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Microbiology Block 3 > Bordatella > Flashcards

Flashcards in Bordatella Deck (27):
1

what is another name for pertussis?

whooping cough

2

bordatella causes what?

pertusis

3

what are the 4 species of bordatella responsible for human disease?

  1. Bordetella pertussis – 

  2. B. parapertussis

  3. B.bronchoseptica

  4. B.holmessi

4

how common is pertussis in the US?

common

5

what are the 2 vaccines for pertussis?

1) Tdap

2) DTaP

6

who do you give Tdap vaccine?

for everyone 11 years and older, including pregnant women

7

who do you give DTaP vaccine?

for children 2 months through 6 years of age

8

Why then are there increasing cases & outbreaks of the disease in the US ? 

  • Immunity in vaccinated individuals wanes over time *
  • Adults (vaccinated in childhood) can still contract disease (typically mild) – reservoir *
  • Highly contagious – newborns and young infants (less than one year) get infected (severe disease/death) *

9

what is the biology of bordatella pertussis?

Gram negative coccobaccilus, strict aerobe

 

10

how does bordatella pertussis spread?

respiratory droptlets

11

how contagious is bordatella pertussis?

highly contagious

12

what part of the body does bordatella pertussis target?

Infects ciliated respiratory epithelium *

 

13

where do we find bordatella pertussis reservoir?

Reservoir:  infected humans with mild disease *

 

14

who is at risk of acquiring bordatella pertussis?

Unvaccinated (children & adults) *

15

who will get the worst of the disease?

unvaccinated infants

16

what are the virulence factors for bordatella pertussis?

1. Filamentous hemagglutinin, pertactin, fimbriae

  • Pertussis toxin helps
  • Damage to respiratory mucosa:

2. Adenylate cyclase toxin

  • Increase in cAMP  increased respiratory secretions
  • Impairs leukocyte chemotaxis   inhibits phagocytosis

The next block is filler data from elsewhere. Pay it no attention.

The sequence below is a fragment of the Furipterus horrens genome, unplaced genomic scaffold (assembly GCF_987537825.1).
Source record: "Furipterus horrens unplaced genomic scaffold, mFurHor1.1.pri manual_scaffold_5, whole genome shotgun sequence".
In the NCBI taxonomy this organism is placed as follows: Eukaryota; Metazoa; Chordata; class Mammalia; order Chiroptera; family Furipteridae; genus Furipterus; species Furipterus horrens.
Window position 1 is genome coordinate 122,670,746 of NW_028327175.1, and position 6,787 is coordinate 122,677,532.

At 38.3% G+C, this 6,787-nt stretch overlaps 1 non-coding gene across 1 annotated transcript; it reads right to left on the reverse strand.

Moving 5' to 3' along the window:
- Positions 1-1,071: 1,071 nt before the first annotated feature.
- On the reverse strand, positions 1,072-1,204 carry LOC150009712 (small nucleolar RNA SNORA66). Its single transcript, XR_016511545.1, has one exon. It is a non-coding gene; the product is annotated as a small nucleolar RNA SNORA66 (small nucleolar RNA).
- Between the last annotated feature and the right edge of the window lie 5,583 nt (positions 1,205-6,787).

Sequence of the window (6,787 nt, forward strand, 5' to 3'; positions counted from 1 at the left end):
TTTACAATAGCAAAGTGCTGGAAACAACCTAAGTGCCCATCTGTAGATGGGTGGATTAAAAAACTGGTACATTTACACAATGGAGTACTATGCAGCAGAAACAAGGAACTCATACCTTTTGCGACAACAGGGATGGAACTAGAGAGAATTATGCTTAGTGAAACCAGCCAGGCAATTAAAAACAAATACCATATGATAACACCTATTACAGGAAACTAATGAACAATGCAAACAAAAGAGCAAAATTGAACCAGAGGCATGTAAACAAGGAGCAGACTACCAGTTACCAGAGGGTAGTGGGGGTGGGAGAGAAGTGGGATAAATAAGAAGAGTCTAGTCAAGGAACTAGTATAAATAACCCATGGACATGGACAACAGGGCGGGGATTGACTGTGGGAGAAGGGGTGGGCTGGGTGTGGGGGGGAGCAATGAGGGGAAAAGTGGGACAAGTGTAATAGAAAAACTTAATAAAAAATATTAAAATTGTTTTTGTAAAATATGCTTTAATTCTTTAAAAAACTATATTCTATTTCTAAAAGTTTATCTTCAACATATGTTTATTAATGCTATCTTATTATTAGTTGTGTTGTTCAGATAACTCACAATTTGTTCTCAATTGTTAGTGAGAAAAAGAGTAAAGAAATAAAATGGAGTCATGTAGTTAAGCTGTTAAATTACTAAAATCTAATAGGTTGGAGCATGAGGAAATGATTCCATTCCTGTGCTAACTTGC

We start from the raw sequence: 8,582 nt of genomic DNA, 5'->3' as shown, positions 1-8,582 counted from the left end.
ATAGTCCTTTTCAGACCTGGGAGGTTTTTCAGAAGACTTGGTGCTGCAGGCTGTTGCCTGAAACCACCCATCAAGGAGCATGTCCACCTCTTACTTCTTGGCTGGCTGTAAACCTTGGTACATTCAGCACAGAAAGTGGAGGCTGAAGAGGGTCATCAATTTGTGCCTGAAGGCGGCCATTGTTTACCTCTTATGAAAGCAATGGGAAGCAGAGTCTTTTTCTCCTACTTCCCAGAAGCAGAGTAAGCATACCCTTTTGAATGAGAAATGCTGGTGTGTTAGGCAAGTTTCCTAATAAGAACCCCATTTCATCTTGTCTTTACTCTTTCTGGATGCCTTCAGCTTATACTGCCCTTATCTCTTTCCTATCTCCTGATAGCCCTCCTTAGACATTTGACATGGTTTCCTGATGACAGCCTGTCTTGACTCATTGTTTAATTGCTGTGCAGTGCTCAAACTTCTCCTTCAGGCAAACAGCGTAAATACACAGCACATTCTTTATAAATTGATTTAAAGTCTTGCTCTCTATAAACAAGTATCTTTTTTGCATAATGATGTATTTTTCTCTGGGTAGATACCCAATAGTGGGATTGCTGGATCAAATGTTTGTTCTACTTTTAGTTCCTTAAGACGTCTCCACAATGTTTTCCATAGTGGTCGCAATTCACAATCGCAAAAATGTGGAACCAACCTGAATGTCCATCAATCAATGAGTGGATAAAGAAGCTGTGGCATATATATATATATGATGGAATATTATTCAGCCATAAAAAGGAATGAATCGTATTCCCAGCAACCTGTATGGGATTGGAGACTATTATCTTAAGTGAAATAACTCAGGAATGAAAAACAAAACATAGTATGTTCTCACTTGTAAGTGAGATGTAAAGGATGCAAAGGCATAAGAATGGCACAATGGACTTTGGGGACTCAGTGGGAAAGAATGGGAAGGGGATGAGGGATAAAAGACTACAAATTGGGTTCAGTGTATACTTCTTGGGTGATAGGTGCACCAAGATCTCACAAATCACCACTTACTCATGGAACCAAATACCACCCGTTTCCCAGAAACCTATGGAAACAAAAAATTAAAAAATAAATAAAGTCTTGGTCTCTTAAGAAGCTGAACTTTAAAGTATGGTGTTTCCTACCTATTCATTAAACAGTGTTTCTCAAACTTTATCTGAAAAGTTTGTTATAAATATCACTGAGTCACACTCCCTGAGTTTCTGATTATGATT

3. Tracheal cytotoxin

  • Interferes with ciliary action, kills ciliated cells
  • Inhibits regeneration of damaged cells
  • Dermonecrotic toxin

4. PERTUSSIS TOXIN*

  • increase in resp. secretions

17

what does the Pertussis toxin * promote?

lymphocytosis *

18

what will the pertussis toxin inhibit?

Inhibits phagocytic killing

 

19

the pertussis toxin will increase sensitivity to what?

Increased histamine sensitivity

 

20

what are the 3 phases of pertussis infection?

  1. Catarrhal phase (1-2 weeks)
  2. Paroxysmal phase (1-6 weeks)
  3. Convalescent phase

 

21

what happens in the catarrhal phase?

sneezing, mild cough, low fever, runny nose

22

what happens in the paroxysmal phase?

  • Severe cough (5-20 forced hacking coughs followed by a “whooping” sound on inspiration)
  • Apnea (pause in breathing) – in infants
  • Anoxia and vomitting may occur 

23

what happens in the Convalescent phase?

cough fits gradually decrease in length and intensity

24

what complications can pertussis lead to in infants and children?

  • Pneumonia
  • Apnea
  • Convulsions
  • Neurological damage (in infants might be permanent)
  • 1-2% deaths (unvaccinated infants)

25

what nasopharyngeal cultures can be used to confirm pertussis?

Bordet-Genou medium / Regan-Lowe medium *

Has charcoal added *

 

26

what is the treatment for pertussis?

  • Erythromycin
  • TMP-SMX

27

when should expecting mothers receive vaccines for pertussis?

(at 27-36 weeks) *